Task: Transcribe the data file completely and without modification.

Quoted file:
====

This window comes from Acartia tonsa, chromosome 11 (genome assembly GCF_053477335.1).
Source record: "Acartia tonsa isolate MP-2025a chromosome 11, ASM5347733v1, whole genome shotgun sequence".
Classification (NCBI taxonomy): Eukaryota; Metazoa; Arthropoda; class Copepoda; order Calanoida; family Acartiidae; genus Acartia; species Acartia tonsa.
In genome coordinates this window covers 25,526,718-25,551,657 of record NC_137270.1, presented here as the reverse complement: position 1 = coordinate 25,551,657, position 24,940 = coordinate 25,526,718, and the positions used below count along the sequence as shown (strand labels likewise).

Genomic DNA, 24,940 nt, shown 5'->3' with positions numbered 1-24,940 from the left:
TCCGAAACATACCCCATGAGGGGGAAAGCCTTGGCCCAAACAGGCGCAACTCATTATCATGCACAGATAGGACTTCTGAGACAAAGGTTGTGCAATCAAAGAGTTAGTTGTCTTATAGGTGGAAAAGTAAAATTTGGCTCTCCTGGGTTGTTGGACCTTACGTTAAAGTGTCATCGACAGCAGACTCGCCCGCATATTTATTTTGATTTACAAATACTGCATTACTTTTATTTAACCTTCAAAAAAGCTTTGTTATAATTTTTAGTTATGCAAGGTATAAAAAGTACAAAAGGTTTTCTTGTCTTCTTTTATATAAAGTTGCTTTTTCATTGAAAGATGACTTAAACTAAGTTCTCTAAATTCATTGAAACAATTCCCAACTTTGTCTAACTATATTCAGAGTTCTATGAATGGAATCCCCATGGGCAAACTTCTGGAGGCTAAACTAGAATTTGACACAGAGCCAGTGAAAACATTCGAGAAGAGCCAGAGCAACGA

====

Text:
This window comes from Acartia tonsa, chromosome 11 (genome assembly GCF_053477335.1).
Source record: "Acartia tonsa isolate MP-2025a chromosome 11, ASM5347733v1, whole genome shotgun sequence".
Classification (NCBI taxonomy): Eukaryota; Metazoa; Arthropoda; class Copepoda; order Calanoida; family Acartiidae; genus Acartia; species Acartia tonsa.
In genome coordinates this window covers 25,526,718-25,551,657 of record NC_137270.1, presented here as the reverse complement: position 1 = coordinate 25,551,657, position 24,940 = coordinate 25,526,718, and the positions used below count along the sequence as shown (strand labels likewise).

Genomic DNA, 24,940 nt, shown 5'->3' with positions numbered 1-24,940 from the left:
TCCGAAACATACCCCATGAGGGGGAAAGCCTTGGCCCAAACAGGCGCAACTCATTATCATGCACAGATAGGACTTCTGAGACAAAGGTTGTGCAATCAAAGAGTTAGTTGTCTTATAGGTGGAAAAGTAAAATTTGGCTCTCCTGGGTTGTTGGACCTTACGTTAAAGTGTCATCGACAGCAGACTCGCCCGCATATTTATTTTGATTTACAAATACTGCATTACTTTTATTTAACCTTCAAAAAAGCTTTGTTATAATTTTTAGTTATGCAAGGTATAAAAAGTACAAAAGGTTTTCTTGTCTTCTTTTATATAAAGTTGCTTTTTCATTGAAAGATGACTTAAACTAAGTTCTCTAAATTCATTGAAACAATTCCCAACTTTGTCTAACTATATTCAGAGTTCTATGAATGGAATCCCCATGGGCAAACTTCTGGAGGCTAAACTAGAATTTGACACAGAGCCAGTGAAAACATTCGAGAAGAGCCAGAGCAACGA